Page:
Thursday, February 6, 2014

The Declaration of Independence, Part II: Traditional Rights

While we can admire the eloquence of Thomas Jefferson’s pen, and regard with awe his sweeping vision of the natural rights of human beings, I think that it is important to remember that the Declaration of Independence was meant to serve a very specific purpose. Though it has come to be regarded as a sort of statement on the philosophical foundations of the United States of America, it is also contains a very specific list of grievances, and uses language that is not quite as revolutionary as one might assume.

One thing that becomes apparent on first reading the Declaration is its preoccupation with the notion of rights. Now I don’t suppose this comes as much of a surprise. After all, wasn't the American Revolution really a battle over rights? Over who possessed them and by what authority? Thing is, though, the rights that the Declaration discusses can arguably be fit into two different categories, radical and conservative.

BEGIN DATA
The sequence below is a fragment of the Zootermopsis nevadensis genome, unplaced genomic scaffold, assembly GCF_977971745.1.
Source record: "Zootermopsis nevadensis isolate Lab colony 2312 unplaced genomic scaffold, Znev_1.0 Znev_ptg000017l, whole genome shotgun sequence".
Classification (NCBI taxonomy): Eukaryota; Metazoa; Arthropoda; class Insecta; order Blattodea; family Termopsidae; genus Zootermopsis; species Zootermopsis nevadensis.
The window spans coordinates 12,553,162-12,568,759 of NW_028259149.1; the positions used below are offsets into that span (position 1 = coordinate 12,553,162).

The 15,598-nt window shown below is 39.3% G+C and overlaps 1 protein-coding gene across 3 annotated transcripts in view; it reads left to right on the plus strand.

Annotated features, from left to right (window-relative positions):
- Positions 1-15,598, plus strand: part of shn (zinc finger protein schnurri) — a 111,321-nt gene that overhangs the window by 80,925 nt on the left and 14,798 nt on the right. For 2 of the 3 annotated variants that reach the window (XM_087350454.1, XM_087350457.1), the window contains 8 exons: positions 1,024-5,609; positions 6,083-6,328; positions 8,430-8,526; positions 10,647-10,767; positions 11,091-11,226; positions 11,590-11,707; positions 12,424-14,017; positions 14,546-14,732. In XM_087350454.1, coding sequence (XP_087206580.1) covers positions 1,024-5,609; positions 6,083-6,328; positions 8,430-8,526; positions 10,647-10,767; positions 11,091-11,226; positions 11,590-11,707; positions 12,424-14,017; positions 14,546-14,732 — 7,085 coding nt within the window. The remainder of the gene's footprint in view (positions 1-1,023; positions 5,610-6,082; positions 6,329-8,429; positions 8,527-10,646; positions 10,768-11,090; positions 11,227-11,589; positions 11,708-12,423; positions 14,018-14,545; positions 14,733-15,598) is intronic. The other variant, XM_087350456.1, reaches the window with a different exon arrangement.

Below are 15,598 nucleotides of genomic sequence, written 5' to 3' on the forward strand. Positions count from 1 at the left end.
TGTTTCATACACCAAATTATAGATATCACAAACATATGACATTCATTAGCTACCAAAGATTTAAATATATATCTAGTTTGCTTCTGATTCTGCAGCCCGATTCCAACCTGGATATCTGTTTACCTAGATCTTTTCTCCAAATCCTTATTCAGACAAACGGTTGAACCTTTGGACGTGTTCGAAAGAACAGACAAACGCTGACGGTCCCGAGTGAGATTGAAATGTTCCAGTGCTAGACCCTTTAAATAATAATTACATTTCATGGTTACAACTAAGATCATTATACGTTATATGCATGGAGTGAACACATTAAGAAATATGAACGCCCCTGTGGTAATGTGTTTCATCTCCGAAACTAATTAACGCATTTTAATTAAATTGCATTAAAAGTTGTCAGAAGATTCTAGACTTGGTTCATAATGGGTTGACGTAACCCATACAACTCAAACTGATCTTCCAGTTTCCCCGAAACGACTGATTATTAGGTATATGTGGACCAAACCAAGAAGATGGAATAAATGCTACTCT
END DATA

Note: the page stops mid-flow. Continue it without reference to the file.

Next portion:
The radical rights are the ones that come to mind first, I'm sure. The right to “Life, Liberty and the Pursuit of Happiness,” is, after all, fundamental to the liberal-democratic view of the world which most of us in the West (or East or wherever) share. And what could have been more radical in the 18th century than to say that all people possessed a right to liberty? Wasn't that the age of kings and emperors? Weren't governments in that era based on tradition, and order, and discipline?  

The answer, to all of these questions, is yes. Yes, it was a radical thing that Jefferson and his colleagues did when they asserted the “unalienable rights” of all human beings. And yes, the 18th century was dominated by governments that valued precedent and stability over freedom and liberality. But the fact is that the Declaration gives over far more space to conservative rights, based in tradition and precedent, than radical ones. And even among his radical assertions, Jefferson drew on established, though untested, principles.